Lenders hunker down in response to spread of delta variant

Lenders hunker down in response to spread of delta variant

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Lenders hunker down in response to spread of delta variant

Community banks and credit unions are adapting quickly amid a resurgence in coronavirus cases. They’re toughening credit underwriting and focusing growth plans on markets or industries that are holding up better against the fast-spreading delta variant – and are even considering further belt-tightening.

Bankers are beginning to think the virus could affect credit decisions for years to come – a shift from earlier in 2021, when vaccines galvanized hopes for a swift end to the pandemic.

“The biggest impact we expect from delta – or other variants yet to come – is that it sends a big message that the pandemic is not over and that we’re likely to be living with some form of this for a long time,” said Chris Nichols, a strategist and head of capital markets at the $ 40 billion-asset South State Bank. “For a bank, that means a changed mindset about credit. “

Nichols said South State, in Winter Haven, Florida, is adding levels of scrutiny to its underwriting and trying to assess industries and regions most likely to be hit by virus outbreaks – as well as those least likely. Markets with higher levels of vaccination rates, for example, could hold more appeal while businesses dependent on foot traffic may pose greater risk.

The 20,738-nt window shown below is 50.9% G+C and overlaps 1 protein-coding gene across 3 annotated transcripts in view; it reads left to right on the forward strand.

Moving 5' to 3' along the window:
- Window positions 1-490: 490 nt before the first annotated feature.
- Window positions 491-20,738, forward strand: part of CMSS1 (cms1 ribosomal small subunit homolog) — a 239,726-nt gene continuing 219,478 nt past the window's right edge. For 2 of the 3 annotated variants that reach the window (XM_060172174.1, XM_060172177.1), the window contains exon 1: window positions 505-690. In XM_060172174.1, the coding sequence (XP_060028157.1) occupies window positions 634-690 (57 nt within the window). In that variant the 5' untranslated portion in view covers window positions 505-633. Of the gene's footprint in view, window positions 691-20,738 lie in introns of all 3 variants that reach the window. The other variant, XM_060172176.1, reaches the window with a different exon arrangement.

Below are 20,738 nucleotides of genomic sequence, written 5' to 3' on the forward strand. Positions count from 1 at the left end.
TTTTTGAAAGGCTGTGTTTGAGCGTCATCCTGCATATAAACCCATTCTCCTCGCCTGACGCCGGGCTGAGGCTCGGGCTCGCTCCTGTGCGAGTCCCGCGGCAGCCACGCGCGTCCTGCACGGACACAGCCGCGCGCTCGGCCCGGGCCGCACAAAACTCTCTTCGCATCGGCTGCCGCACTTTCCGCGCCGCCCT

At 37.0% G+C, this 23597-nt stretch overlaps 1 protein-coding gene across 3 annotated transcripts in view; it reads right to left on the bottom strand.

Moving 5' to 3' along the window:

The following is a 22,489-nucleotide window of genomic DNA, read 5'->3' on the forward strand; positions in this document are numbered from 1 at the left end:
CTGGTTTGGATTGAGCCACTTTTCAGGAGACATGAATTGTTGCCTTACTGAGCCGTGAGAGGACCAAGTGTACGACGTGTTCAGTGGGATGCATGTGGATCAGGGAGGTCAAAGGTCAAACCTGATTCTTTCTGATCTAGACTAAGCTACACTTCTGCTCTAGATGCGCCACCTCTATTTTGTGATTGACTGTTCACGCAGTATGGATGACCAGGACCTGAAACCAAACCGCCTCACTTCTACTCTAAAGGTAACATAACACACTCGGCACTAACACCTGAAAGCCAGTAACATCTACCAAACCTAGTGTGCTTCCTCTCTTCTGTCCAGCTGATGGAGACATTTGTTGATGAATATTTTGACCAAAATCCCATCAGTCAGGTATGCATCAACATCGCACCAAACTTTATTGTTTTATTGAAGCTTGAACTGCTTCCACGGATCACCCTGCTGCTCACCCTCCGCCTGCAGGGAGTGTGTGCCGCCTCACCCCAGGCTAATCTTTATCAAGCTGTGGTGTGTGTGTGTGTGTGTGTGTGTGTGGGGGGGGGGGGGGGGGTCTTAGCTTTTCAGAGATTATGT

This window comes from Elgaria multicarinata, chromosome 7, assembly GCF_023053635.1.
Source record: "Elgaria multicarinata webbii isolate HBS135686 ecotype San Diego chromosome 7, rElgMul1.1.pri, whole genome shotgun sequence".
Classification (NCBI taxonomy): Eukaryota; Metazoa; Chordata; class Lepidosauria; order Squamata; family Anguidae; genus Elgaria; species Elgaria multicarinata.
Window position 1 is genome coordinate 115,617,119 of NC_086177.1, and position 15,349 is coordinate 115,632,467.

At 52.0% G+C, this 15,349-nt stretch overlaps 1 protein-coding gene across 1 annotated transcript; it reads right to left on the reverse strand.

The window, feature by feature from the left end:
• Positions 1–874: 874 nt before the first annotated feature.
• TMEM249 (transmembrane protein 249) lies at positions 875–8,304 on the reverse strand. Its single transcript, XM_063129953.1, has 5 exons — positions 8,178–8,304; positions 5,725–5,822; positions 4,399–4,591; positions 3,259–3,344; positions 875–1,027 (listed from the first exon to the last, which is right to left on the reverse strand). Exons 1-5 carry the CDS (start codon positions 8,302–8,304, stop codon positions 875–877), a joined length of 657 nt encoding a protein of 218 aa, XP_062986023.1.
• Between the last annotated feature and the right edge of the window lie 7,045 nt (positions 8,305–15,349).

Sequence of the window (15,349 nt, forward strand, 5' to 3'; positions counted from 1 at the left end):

“But it is more complicated than that,” he said. Theaters, gyms and retail centers are all more vulnerable in the pandemic era because they rely on in-person business. But some companies in these sectors may find ways to adapt or diversity – or they may operate in markets with high inoculation rates.

“The big takeaway is that we are paying a lot more attention at an industry level,” Nichols said. “And we are mindful that geographic impacts are likely to vary.”

In the first half of August, the seven-day average of US coronavirus cases doubled, and hospitalizations increased nearly 60% from the start of the month, according to Johns Hopkins University analyzes.

Even before that, cases had begun to climb, and consumers had turned more cautious.

The US Commerce Department said July retail sales – in-store and online – fell 1.1% from June. A University of Michigan survey of consumer sentiment, meanwhile, dropped 13.5% in the first half of August from July – a decline that spanned all income levels and knocked consumers’ collective mood to its lowest level since February.

Business owners are also concerned.

Small-business confidence dipped last month, as rising cases and festering supply chain bottlenecks darkened sentiment. The National Federation of Independent Business Optimism Index fell 2.8 points to a reading of 99.7 in July. A majority of business owners surveyed anticipated sales declines over the next three months.

“Small-business owners are losing confidence in the strength of the economy and expect a slowdown in job creation,” NFIB Chief Economist Bill Dunkelberg said in a report.

Shan Hanes, president and CEO of the $ 133 million-asset Heartland Tri-State Bank in Elkhart, Kansas, said local business owners are worried largely because of the delta variant’s spread at a time when 48% of eligible Americans are not yet fully inoculated.